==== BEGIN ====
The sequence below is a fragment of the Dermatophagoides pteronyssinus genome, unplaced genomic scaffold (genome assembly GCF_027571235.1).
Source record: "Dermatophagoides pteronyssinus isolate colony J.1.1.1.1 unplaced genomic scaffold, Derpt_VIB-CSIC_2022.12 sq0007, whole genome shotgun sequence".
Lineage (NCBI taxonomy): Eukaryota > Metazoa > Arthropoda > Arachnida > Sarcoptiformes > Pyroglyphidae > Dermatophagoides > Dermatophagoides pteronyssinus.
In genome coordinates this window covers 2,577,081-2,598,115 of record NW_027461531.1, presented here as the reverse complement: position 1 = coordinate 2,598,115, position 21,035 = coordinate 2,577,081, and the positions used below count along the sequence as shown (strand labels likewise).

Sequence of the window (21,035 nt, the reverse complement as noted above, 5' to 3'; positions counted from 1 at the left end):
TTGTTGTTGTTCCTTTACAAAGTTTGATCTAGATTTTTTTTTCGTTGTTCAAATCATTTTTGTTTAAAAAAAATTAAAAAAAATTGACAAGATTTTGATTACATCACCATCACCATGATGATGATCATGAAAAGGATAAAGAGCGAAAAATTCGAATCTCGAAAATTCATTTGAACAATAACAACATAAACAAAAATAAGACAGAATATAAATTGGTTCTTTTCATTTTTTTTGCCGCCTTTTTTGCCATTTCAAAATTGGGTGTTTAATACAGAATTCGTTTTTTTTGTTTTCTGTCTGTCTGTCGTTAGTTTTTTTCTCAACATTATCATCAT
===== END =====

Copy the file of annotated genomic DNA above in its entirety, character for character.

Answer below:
The sequence below is a fragment of the Dermatophagoides pteronyssinus genome, unplaced genomic scaffold (genome assembly GCF_027571235.1).
Source record: "Dermatophagoides pteronyssinus isolate colony J.1.1.1.1 unplaced genomic scaffold, Derpt_VIB-CSIC_2022.12 sq0007, whole genome shotgun sequence".
Lineage (NCBI taxonomy): Eukaryota > Metazoa > Arthropoda > Arachnida > Sarcoptiformes > Pyroglyphidae > Dermatophagoides > Dermatophagoides pteronyssinus.
In genome coordinates this window covers 2,577,081-2,598,115 of record NW_027461531.1, presented here as the reverse complement: position 1 = coordinate 2,598,115, position 21,035 = coordinate 2,577,081, and the positions used below count along the sequence as shown (strand labels likewise).

Sequence of the window (21,035 nt, the reverse complement as noted above, 5' to 3'; positions counted from 1 at the left end):
TTGTTGTTGTTCCTTTACAAAGTTTGATCTAGATTTTTTTTTCGTTGTTCAAATCATTTTTGTTTAAAAAAAATTAAAAAAAATTGACAAGATTTTGATTACATCACCATCACCATGATGATGATCATGAAAAGGATAAAGAGCGAAAAATTCGAATCTCGAAAATTCATTTGAACAATAACAACATAAACAAAAATAAGACAGAATATAAATTGGTTCTTTTCATTTTTTTTGCCGCCTTTTTTGCCATTTCAAAATTGGGTGTTTAATACAGAATTCGTTTTTTTTGTTTTCTGTCTGTCTGTCGTTAGTTTTTTTCTCAACATTATCATCAT